Chiptography: So you work at Microsoft now.
Boaconstructor: Two years as of a couple of weeks ago. Longest I've been at any job.
Chiptography: What do you do for them?
Boaconstructor: Specialized IT, mostly hardware support. We have tons of labs filled with servers and desktops and mobile devices. Anything that they're creating software and shit for, they push automated test runs every single day, all day long.
Chiptography: It sounds pretty impressive for a college drop out.
Boaconstructor: Ha, for sure. Yes, I'm lucky to have the job that I have without a degree. Most definitely.
Chiptography: Where did you get the know-how?
Boaconstructor: Chiptune stuff helped for sure. Having to troubleshoot all this wonky, shitty third party software and hardware and modifications and opening up boards. It actually, it really helped.
Chiptography: So you went to the school of Chiptune.
Boaconstructor: Pretty much! I excelled quickly at work with no IT or computer training background.
Chiptography: Tell me about your artist name.
Boaconstructor: My dad has a cabin about a little under 2 hours east of here in the Cascade Mountains on Lake Wenatchee. It's off of highway 2. When you're driving from over here on the west side through highway 2, just outside of Monroe, there's a reptile zoo. I have a younger sister who is 20 now. She was probably 5 or 6 and we're driving past the reptile zoo for the 50th time but we had never gone. She wanted to and she goes, "But daddy, I wanna go see the alligators and boaconstructors." And I was like, damn, sick! Boaconstructor, huh? Nice. I liked it.
Chiptography: That's awesome! I love it.
Boaconstructor: She just didn't know how to pronounce it. I think it's a cool fitting name for what I do I guess. People love to play around with the concept behind a snake and a boa and constriction and construction. It didn't mean any of that to me but I stuck with the name because it works. It fits.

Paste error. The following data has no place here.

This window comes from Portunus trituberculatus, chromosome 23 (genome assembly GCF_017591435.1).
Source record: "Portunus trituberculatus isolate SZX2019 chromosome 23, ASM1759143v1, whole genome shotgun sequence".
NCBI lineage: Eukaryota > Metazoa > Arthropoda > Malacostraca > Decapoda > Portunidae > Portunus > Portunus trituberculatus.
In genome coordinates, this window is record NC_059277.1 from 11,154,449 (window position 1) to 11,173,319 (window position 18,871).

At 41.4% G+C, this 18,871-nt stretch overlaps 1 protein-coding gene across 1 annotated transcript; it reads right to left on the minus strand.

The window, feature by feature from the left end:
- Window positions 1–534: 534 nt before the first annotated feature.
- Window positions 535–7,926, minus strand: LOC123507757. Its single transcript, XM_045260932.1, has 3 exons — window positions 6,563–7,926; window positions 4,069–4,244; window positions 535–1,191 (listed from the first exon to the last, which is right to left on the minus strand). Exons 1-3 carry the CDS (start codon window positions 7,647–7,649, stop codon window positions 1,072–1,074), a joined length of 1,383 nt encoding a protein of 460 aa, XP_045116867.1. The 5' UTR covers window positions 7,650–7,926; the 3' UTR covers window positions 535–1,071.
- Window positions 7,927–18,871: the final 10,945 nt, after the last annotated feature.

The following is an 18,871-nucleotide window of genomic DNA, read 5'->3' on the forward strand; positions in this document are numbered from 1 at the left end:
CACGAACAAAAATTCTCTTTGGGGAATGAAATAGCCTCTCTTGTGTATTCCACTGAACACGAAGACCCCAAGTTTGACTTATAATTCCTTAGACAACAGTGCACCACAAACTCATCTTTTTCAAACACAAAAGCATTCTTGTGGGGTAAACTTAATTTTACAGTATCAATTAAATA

Boaconstructor: When I really thought that TBBR (the record label) had a chance of being something that was going to be financially viable it's because I wanted it to be pretty much extended into a clothing line. Just merchandise for the label but a heavy on focus on merchandise for the label. Not just like, "Oh yeah, once a year we put out a t-shirt with our logo on it." No, I wanted to hire my pixel artist friends. I love pixel art. I love that shit. Sure, I had a Gameboy when I was growing up. That was pretty much my whole video game experience growing up until I got that Gamecube when I was 13. I played sports all year long. Every day after school, every weekend, I played sports. That's all I did. Doing the Gameboy when I was in the back seat on the way to fucking sports practice was video games for me. I don't have the nostalgic memories of like being on atari-ST and looking at the really cool 16-bit pixel art scenes that are in these interactive games and stuff that I see all these screenshots on Instagram now that are just amazing artwork. Once again, "innovation via limitation." All of these harsh little edges and taking the time, it creates the coolest layering that I can imagine. Drip designed my, The Zig-Zag guy, you know zigzags, the rolling papers? One of my t-shirt designs, I had her do it and yeah, I really wanted to work with all of these pixel artists that I love so that I could regularly be releasing streetwear that I enjoyed that's just really good art kinda under the guise of, "We're a record label with an ethos that's similar to, we're putting out the audio art the same way that we're putting out this physical visual art." I've always wanted to just have a clothing company but I think it made sense for them to be one thing. They can feed off of each other. The music gets more attention when the clothing is doing well. If we can't put out a release every month, we could put out a new t-shirt design every month. I think it just makes sense. I mean think about fucking craft beer companies and stuff. They're the ones that actually care about hiring artists to make beautiful can designs and box designs and stuff. It doesn't matter what your actual product is. You can always care about art when it comes to the packaging and release of it. I just really wanted to pay my friends to design clothes that I would wear and buy from these cool stores but it's just pixel art. Whereas you don't see very much of that. The pixel art streetwear crossover I think is still an untapped market. I'm not organized enough.